2. Is it compatible or safe (integrity-wise) if you allow unqualified
import? Once you allow the identifier expression prop to denote
obj.ns::prop in some ns-importing context where obj is on the scope
chain, it seems to me you've allowed arbitrary ES3 code to inject
identifiers into ES4 namespaces. Consider the case where obj is the
In ES4, a namespace (a first class object) can be hidden, internal to
a compilation unit (file or script source). It is therefore not
possible in ES4/ES3 mixed embeddings for ES3 to inject names into any
old namespace, just by prefixing "ns/" to the property identifier.
This is an important integrity property.
>> If it has other problems (it surely does -- we're working on
>> specifying it fully, and implementing it in the RI -- both of
>> which help
>> find problems), then please point them out.
> Section 4.7 "Name Resolution" of the draft spec document goes on for
> nine pages. Do you consider this a problem?
I already replied in an earlier thread: "I agree with you that
namespaces add more complexity than classes alone".
But for the record, no: high (or merely moderate) draft-spec page
counts do not constitute a problem by themselves. In particular, a
finished language spec may need many pages to specify something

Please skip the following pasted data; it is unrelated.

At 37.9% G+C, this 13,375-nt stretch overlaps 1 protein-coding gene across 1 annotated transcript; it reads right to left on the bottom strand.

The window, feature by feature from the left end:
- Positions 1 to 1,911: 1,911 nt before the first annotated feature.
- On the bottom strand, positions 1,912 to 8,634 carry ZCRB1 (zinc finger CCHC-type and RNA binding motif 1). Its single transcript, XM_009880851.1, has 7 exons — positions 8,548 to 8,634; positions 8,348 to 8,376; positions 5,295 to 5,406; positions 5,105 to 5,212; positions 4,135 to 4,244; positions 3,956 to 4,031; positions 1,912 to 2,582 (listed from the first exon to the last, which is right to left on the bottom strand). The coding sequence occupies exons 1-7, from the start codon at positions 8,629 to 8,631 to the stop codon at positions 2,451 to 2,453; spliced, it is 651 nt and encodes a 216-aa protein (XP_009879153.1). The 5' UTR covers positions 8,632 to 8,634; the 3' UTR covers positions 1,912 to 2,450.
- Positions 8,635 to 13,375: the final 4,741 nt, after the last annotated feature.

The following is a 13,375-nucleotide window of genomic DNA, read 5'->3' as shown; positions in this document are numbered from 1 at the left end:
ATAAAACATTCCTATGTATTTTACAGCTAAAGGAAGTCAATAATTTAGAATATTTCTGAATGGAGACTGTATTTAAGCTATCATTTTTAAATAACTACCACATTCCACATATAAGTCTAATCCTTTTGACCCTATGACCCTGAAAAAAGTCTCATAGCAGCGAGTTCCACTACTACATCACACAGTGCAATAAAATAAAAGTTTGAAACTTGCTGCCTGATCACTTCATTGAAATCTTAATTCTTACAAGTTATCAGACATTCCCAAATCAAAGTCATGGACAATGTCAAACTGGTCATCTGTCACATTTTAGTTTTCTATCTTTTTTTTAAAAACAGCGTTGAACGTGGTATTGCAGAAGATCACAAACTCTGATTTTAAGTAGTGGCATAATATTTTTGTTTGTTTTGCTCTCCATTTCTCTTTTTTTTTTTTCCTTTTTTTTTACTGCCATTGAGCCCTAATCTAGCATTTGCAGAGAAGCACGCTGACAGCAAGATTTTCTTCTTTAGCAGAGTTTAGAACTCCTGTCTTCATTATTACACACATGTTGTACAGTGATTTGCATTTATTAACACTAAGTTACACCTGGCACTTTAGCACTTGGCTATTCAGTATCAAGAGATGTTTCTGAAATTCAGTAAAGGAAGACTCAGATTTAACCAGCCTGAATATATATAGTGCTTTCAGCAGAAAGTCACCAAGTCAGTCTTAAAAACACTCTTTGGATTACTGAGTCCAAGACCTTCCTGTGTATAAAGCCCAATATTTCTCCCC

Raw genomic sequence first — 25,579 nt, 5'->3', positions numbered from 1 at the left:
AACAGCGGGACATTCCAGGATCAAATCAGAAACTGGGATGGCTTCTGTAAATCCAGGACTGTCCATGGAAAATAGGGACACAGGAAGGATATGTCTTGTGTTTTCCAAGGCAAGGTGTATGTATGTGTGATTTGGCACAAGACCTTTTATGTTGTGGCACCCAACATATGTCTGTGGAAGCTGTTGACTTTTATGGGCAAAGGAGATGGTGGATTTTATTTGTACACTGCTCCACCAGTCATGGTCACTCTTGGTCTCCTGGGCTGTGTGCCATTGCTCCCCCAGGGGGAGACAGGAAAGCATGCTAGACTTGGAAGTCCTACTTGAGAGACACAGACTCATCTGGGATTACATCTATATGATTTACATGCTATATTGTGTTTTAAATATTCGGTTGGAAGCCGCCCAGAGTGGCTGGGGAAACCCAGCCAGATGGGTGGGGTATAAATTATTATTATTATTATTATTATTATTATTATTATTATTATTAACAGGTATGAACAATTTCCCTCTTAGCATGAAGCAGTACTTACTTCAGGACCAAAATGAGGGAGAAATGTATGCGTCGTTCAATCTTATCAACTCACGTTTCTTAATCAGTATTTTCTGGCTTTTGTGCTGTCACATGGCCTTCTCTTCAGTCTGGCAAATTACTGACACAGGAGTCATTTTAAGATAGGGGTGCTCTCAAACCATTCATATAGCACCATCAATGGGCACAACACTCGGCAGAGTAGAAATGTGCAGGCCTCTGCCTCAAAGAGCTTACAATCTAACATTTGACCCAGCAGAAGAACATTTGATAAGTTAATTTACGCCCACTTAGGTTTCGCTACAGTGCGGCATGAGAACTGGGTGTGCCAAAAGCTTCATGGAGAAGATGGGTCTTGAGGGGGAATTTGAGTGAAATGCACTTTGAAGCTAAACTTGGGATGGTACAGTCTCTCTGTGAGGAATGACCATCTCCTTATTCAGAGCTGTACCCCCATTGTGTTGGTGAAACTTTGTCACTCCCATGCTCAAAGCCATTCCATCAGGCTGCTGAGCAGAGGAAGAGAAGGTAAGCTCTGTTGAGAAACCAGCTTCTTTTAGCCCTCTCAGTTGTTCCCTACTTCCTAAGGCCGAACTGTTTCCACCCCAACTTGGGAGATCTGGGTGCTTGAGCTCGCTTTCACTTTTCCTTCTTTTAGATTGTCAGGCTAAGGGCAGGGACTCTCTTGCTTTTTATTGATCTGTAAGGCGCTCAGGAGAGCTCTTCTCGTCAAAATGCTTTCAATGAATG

subtle, which has the beneficial effect of *reducing* programmer
burden, including cognitive load or "complexity." Someone has to pay
for a solution to a problem such as namespacing. There's no free
lunch. Currently ES puts almost all the burden on the programmer.
Also, the spec draft pages currently dedicated to name lookup seem to
me ripe for reduction in size. Maybe not to one page, but we'll see.
It's too early, besides being inconclusive, to bean-count spec pages
and score accordingly.
> As for your (b), I fail to see why it's good. Remember, we are talking
> about property names here, not module linkage!
Who said anything about modules? Oliver Steele's "import" usage
should not mislead. We're talking about how to use namespaces without
requiring every reference to a namespace-qualified name to be
explicitly prefixed by a qualifier. Namespaces cut across compilation
unit, class, and object boundaries in ES4 as proposed.
> What's the compelling
> need for a single object to simultaneously have properties defined in
> different namespaces? How would those properties come to be added to
> that object? I just don't get it. Am I missing something?
There are many use-cases. Consider the ES4 spec and Reference
Implementation, which segregate helper and informative methods from
normative ones in the public namespace in the built-in classes. The
Flex framework written in AS3 uses namespaces extensively. C++
programmers use a different but related kind of namespace all the time.
Waldemar's original proposal had namespaces as a cross-cutting
is worth a read if you haven't looked at his entire original proposal
(he mailed a tarball out recently).
Perhaps more important than any of this, the existing practice among
JS (Ajax) libraries uses namespaces, but allows unqualified import in
various ways to populate more properties of the importing scope
object with shorthands. With this optional importing comes greater
risk of name collision. But it sure looks a lot like ES4's 'use
namespace MochiKit' or 'use namespace dojo'. It looks like